The BEST investing advice EVER
Sometimes the most realistic investment advice comes in the form of a simple truth.
According to Bob Veres, editor of Inside Information as quoted in an ETFTrends.com piece last week, Veres said: “As it turns out, the predictions made by financial experts are no better than those made by gypsies looking into crystal balls, soothsayers gazing at the entrails of a sacrificed animal or wizards with tall caps who gaze into space. In fact, the financial experts might even be LESS reliable than those other charlatans.”
In other words, article author Rick Kahler, wrote: “The problem with accurately predicting what direction the US stock market is heading in the near future is that no expert really knows.”
And as Lily Tomlin’s character Edith Ann used to say, “ And that’s the truth.”
Market Quick Glance
Last week’s worst performance was in the DJIA—it slumped back into minus territory but not by much—a hair, if you will.
The place to play recently? NASDAQ and Russell 2000 indices. NASDAQ was up the most, Russell 2000 and then the S&P 500.
Below are the weekly and 1-year index performance results for four major indices— including the dates each reached new highs—according to CNBC.com based on prices at the close of business on Friday, May 18, 2018.
–DJIA -0.02% YTD back into minus territory from previous week’s +0.45%
- 1 yr Rtn 19.61% up from the previous week’s 18.70%
Most recent DJIA all-time high was reached on January 26, 2018 of 26,616.71. The previous high was reached January 18, 2018 was 26,153.42.
-S&P 500 1.47% YTD down from week’s 2.02%
- 1 yr Rtn 14.68% up from last week’s 13.92%
The S&P 500 reached its most recent all-time high on January 26, 2018 of 2,872.87. The previous high was reached on January 19, 2018 of 2810.33.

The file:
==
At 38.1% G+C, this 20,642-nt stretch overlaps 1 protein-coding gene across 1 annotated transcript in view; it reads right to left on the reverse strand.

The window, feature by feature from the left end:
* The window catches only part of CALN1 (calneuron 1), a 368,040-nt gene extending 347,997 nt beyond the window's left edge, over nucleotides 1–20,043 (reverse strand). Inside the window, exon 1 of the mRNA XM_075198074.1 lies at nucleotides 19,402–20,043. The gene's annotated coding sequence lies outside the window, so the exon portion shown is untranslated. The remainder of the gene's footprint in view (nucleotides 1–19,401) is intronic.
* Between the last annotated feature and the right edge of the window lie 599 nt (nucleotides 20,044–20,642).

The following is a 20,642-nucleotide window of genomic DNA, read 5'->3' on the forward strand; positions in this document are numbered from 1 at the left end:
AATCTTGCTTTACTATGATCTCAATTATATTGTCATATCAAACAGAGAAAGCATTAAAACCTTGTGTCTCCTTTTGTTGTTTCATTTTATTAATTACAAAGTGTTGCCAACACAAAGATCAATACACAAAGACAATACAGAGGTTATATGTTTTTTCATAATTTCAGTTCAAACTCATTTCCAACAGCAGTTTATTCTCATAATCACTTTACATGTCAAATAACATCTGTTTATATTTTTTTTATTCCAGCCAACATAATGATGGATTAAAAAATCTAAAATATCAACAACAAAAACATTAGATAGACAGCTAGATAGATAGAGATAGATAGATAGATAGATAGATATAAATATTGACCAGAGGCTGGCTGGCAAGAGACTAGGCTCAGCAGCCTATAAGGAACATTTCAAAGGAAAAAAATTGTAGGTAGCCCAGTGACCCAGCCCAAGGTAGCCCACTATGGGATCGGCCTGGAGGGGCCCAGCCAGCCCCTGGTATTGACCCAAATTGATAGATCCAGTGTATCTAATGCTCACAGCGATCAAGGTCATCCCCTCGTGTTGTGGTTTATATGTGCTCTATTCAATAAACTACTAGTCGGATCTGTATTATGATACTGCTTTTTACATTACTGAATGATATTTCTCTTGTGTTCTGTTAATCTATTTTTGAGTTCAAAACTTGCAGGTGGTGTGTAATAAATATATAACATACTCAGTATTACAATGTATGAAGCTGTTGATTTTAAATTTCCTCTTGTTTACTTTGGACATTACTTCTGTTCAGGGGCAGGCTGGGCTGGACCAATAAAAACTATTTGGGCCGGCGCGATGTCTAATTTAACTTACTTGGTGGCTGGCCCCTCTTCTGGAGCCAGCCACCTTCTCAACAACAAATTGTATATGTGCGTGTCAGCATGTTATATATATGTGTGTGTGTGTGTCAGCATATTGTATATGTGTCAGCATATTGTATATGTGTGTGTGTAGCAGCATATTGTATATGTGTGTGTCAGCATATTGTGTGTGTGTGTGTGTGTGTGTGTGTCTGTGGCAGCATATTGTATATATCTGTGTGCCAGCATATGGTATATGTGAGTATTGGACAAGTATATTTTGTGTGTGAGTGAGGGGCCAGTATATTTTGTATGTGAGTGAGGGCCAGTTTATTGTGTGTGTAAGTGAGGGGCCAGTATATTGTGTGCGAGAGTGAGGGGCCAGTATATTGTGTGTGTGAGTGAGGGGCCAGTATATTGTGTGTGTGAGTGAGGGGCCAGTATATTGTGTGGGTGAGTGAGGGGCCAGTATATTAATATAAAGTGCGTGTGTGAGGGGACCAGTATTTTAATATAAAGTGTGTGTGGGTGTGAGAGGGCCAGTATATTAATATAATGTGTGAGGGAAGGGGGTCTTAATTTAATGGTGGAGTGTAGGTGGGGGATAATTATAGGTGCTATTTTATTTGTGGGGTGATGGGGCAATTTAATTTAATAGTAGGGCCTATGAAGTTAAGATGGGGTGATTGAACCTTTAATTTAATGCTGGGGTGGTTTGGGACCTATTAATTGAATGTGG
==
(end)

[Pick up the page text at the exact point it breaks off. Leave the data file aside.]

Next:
-NASDAQ 7.24% YTD down from last week’s 7.24%
- 1yr Rtn 21.46% up a tiny bit from last week’s 21.04%
Nasdaq reached a brand new all-time high on March 13, 2018 of 7,637.27. The previous high was reached on March 9, 2018 of 7,560.81.
-Russell 2000 5.93% YTD up from last week’s 4.64%
- 1yr Rtn 19.51% up a lot from last week’s 15.58%
The Russell 2000 reached an all-time high on January 24, of 1,615.52. The previous high was reached on January 16, 2018 of 1,604.02.
From the May 3 report:
The average fund that falls under the broad U.S. Diversified Equity Funds heading had a year-to-date return of -0.53% at the close of business on Thursday, May 3, 2018, 0.65%, according to Lipper. That’s a fall from the previous week’s 0.65% average.
Small-Cap Growth funds ended the week with an average y-t-d return average of 4.10% —down from the previous week’s 6.27%
Then again Dedicated Short Bias Funds had improved and were down only -4.25% instead of -5.43% from the previous week.
Visit www.allaboutfunds.com for more information about how various equity and fixed-income funds have rewarded investors over the short-and long-term, based upon Lipper data. Short-term meaning weekly and monthly performance returns; longer-term includes quarterly, year-to-date, 1-yr, 2-yr, 3-yr and 5-yr returns.
Got a million in your 401(k)? Good. But keep saving.
Once upon a time having a retirement account with one million bucks in it was a big deal. Today, that ain’t necessarily so.
Fidelity Investments reports that at the end of the first quarter of 2018, there were about 50,000 more 401(k) plans with balances of $1 million or more than there were last year. That’s a figure increase from 108,000 to 157,000. Also, that contributors have increased the amount they save.
That’s all good news, accept that all that moola may not be enough to live a comfortable retirement life.
In a FoxBusiness.com report, author and tax attorney Rebecca Walser reminded investors that what goes up must come down. “Most major crashes occur within a short 2.5-month timeframe, and even Warren Buffett recently warned shareholders that a 50% loss should be expected.
“If someone is 10 years or less from retirement, they need a plan to forgo the large downturn that is coming this time around – they do not have the investment horizon left to recover from such a portfolio loss.”
Geez. One can’t help but wonder when–if– the need for huge bucks to live out our old age will ever stop.